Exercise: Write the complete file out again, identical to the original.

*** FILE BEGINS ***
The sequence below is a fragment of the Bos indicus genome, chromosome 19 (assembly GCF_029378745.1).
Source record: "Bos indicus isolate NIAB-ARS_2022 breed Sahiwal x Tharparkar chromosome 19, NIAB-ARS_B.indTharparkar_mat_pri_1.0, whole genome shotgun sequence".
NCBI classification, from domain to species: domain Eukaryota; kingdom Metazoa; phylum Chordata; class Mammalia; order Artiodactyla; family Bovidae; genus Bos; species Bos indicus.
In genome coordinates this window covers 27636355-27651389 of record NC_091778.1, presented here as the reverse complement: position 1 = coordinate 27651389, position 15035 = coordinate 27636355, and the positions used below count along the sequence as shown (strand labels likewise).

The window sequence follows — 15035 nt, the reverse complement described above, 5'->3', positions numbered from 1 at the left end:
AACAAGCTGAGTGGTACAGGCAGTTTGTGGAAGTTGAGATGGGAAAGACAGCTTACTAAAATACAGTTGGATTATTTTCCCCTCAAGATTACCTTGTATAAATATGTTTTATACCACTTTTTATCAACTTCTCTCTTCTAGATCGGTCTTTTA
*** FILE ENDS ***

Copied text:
The sequence below is a fragment of the Bos indicus genome, chromosome 19 (assembly GCF_029378745.1).
Source record: "Bos indicus isolate NIAB-ARS_2022 breed Sahiwal x Tharparkar chromosome 19, NIAB-ARS_B.indTharparkar_mat_pri_1.0, whole genome shotgun sequence".
NCBI classification, from domain to species: domain Eukaryota; kingdom Metazoa; phylum Chordata; class Mammalia; order Artiodactyla; family Bovidae; genus Bos; species Bos indicus.
In genome coordinates this window covers 27636355-27651389 of record NC_091778.1, presented here as the reverse complement: position 1 = coordinate 27651389, position 15035 = coordinate 27636355, and the positions used below count along the sequence as shown (strand labels likewise).

The window sequence follows — 15035 nt, the reverse complement described above, 5'->3', positions numbered from 1 at the left end:
AACAAGCTGAGTGGTACAGGCAGTTTGTGGAAGTTGAGATGGGAAAGACAGCTTACTAAAATACAGTTGGATTATTTTCCCCTCAAGATTACCTTGTATAAATATGTTTTATACCACTTTTTATCAACTTCTCTCTTCTAGATCGGTCTTTTA